Book review: A Game Called Malice, by Ian Rankin and Simon Reade
This is Ian Rankin’s third published play, after Dark Road, co-written with Mark Thomson and Long Shadows, co-written with Rona Munro. I suppose for completeness’ sake as regards the stage I should also mention the libretto for Gesualdo, the opera commissioned with Craig Armstrong as composer. Rankin has of course also written graphic novels, presented various television programmes and been adapted for television and film. This work is written with Simon Reade, and as with the collaboration with Rona Munro, a pedant might argue the title is Rebus: A Game Called Malice. Make no mistake. If the dramaturge is after the novelist, even without his noble moniker, they both lack the prominence of the fictional detective. Curiously, Rankin has another work out at the moment – a novella called The Rise, set in London and with new characters, available for the princely sum of £0.00 on Kindle and Audible as part of the Amazon Original Stories. Even though its editor says it is reminiscent of Ballard and Chandler, I am too thrawn for reading on devices. It might be interesting to see if the cachet of Rebus sells more copies than a book by the same author given away for free.
Rankin does not write as if Rebus were an albatross (even though it might be one that lays golden eggs). That said, in the words of Andrew Marvell, “But at my back I always hear / Time’s winged chariot drawing near”. Rebus “retired” in Exit Music in 2007, and has subsequently appeared in seven books; the novels have increasingly stressed his frailty through chronic obstructive pulmonary disease, his desire to set matters in order, both professionally and personally, and a degree of disconnect with a changing world. The initial idea of the Rebus novels unfolding in “real time” was ingenious, as readers could identify with things such as a new Scottish parliament, a smoking ban or the G8 summit at Gleneagles. Rebus almost skirted Covid and I can’t see him on TikTok. Death need not be an impediment to his career: Sophie Hannah has done a fine job with new Poirot novels that fit with established continuity, and Rankin himself has worked on the prequel to William McIlvanney’s Laidlaw books with The Dark Remains.
A Game Called Malice is set in the post-Exit Music period. In the dramatis personae Rebus is “early-to-mid 60s. A retired police officer. Dogged, socially awkward”, so in the Rebus canon we are within the past decade. It does need much more than this because, frankly, Rebus doesn’t need too much of an introduction, but there is a reason (and a good one) for the reticence.
The other characters are Stephanie, a lawyer with whom Rebus (who is her “plus one”) has worked, and two couples. Harriet is the hostess, of “old money” and has been widowed. Her new husband does something vague to do with money, some of which makes its way to the casino of Jack, a smarmy individual who is quite evidently not the clean potato. He is accompanied by Candida, a social media influencer and sharper than the average bit of arm-candy she seems to be. It is set in the New Town, all Palladian architecture and Colourist paintings, and Harriet has devised a game – the titular Malice – as after-dinner entertainment. This is an elegant little set-up. To what extent do the events in the game parallel the lives of the guests? If it is an exercise in needling, who does Harriet hope to provoke? The game has the same role as The Murder of Gonzago (Hamlet’s own name for the play-within-the-play is The Mousetrap) – so just a quick jump away to the title of the most famous theatrical whodunnit. The game may begin with what it reveals about the guests. The stakes are raised considerably when the chef’s body is discovered in the house but off-stage.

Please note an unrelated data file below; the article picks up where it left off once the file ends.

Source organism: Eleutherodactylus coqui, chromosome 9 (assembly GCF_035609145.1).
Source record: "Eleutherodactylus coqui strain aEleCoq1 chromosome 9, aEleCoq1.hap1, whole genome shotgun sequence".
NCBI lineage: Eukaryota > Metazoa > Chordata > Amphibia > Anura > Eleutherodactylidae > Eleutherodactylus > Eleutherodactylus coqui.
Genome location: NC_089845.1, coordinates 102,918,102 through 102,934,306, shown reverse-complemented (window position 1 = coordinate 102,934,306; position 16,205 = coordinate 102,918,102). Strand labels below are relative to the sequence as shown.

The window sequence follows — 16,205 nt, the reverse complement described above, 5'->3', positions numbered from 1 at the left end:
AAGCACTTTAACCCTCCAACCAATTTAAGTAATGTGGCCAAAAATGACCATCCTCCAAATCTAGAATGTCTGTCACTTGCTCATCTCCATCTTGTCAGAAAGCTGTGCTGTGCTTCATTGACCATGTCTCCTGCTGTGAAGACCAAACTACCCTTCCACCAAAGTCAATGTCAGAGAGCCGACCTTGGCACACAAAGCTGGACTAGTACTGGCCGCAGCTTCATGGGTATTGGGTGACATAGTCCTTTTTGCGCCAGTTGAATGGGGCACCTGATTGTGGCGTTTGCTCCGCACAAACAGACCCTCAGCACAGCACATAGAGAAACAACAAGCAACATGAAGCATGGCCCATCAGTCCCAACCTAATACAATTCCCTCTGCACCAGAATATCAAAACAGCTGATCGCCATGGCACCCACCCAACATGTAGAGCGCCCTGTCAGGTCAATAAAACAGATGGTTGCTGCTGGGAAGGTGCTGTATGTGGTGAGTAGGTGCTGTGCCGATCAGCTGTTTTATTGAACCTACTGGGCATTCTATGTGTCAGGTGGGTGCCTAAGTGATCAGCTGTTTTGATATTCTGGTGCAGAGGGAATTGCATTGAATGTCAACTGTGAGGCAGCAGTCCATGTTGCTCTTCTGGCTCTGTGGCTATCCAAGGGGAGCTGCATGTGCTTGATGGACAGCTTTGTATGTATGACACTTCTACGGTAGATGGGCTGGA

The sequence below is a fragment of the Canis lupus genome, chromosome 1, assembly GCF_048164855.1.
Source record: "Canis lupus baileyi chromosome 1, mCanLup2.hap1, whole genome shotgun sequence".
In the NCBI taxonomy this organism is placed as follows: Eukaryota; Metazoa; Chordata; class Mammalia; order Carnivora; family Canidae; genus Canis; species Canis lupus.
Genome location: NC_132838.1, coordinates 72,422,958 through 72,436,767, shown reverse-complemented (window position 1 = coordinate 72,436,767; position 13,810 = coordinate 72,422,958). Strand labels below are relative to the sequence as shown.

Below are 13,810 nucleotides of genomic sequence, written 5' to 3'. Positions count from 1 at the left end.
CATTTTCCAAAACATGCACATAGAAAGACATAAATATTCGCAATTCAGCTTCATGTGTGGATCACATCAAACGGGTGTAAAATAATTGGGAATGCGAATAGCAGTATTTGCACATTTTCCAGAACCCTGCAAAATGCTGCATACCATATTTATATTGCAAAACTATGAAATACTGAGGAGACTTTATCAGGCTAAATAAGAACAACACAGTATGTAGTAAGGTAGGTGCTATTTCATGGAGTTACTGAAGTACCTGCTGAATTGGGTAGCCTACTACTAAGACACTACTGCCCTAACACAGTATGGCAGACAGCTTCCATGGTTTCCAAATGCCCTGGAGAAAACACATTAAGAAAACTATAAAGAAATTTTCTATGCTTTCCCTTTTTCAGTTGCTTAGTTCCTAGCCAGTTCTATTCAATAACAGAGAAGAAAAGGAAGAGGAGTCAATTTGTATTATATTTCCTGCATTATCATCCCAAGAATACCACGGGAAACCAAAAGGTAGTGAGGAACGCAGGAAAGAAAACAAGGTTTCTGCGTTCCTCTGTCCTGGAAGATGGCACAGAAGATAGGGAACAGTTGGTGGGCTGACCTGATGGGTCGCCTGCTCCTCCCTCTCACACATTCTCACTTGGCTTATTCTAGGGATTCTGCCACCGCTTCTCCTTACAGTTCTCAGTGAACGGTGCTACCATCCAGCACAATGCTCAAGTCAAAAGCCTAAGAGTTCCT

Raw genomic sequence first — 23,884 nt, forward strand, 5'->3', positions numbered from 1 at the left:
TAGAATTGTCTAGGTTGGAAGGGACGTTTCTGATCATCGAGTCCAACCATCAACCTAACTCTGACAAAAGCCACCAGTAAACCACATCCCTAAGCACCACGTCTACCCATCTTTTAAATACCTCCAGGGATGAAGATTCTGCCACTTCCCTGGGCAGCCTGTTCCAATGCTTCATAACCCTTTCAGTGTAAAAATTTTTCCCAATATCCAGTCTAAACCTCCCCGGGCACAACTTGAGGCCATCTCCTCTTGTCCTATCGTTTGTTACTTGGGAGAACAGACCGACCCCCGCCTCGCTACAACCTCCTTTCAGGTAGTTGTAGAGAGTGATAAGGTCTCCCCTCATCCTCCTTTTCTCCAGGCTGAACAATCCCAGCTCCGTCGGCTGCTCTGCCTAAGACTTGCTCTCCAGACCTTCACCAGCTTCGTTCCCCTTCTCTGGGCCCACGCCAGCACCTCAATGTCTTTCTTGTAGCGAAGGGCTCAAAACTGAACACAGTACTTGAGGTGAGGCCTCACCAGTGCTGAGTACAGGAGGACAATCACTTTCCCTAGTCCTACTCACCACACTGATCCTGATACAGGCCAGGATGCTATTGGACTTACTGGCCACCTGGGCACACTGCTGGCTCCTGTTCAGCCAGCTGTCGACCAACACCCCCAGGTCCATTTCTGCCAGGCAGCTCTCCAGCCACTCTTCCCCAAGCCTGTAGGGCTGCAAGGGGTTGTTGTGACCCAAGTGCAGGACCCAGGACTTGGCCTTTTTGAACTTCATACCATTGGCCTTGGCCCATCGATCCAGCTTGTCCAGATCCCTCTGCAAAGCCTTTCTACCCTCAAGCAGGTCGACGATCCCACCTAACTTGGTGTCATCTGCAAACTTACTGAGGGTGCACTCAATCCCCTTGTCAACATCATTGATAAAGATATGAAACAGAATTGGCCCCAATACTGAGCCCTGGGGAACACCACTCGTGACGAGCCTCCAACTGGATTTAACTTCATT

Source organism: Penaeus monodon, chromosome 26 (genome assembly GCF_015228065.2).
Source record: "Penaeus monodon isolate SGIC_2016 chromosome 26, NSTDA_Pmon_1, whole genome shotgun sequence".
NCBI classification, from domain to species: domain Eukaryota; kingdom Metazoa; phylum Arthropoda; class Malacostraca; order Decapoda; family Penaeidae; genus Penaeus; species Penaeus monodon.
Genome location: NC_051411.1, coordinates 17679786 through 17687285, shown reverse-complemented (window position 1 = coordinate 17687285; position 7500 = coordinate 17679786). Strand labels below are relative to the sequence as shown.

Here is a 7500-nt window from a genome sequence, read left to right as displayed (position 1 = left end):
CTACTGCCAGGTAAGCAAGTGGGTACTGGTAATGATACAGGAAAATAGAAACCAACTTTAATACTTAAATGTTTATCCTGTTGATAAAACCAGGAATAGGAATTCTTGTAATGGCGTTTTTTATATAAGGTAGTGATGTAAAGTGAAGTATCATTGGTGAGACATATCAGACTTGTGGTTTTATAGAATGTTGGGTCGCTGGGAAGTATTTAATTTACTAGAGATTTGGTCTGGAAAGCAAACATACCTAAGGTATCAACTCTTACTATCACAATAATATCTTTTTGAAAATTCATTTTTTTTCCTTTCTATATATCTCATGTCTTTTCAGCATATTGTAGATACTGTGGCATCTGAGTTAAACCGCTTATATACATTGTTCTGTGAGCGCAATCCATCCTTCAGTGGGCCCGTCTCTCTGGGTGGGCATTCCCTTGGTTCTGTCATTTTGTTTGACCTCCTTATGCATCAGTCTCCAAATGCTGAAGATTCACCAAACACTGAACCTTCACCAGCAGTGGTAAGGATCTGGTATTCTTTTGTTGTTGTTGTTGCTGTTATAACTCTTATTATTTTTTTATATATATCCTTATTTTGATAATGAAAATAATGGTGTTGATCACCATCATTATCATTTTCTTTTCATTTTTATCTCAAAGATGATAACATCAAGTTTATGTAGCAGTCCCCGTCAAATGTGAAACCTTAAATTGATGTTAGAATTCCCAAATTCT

I want to be very clear that the next point is not in any way supercilious, dismissive or arch. A Game Called Malice would be an excellent piece for amateur dramatic companies. This may be a surprise to regular readers; but my Grandpa was the regional representative for the National Operatic and Dramatic Association. There is an indisputable skill about creating work which is appropriate for particular companies. I rather miss the days of accompanying him to Journey’s End, Hobson’s Choice, Thunder Rock and The Magistrate. The central character here is well known, so you don’t need to be John Hannah or Ken Stott to make Rebus Rebus. The other characters are not two-dimensional but they are types, so each gets to reveal a different side of themselves. Each of them, of necessity, has to be offstage at some point to be the murderer – more difficult to choreograph than one might think. The play observes the classical unities of space, time and action and has a small cast each with their own twists and red-herrings (their individual “moment to shine”). Saying that something is consummately well-crafted ought not to seem faint praise.
Rankin claims to loiter over a G and T during the interval to see if the audience has guessed the murderer. It is guessable, but that’s not the point of seeing it.
A Game Called Malice, by Ian Rankin and Simon Reade, Orion, £18.99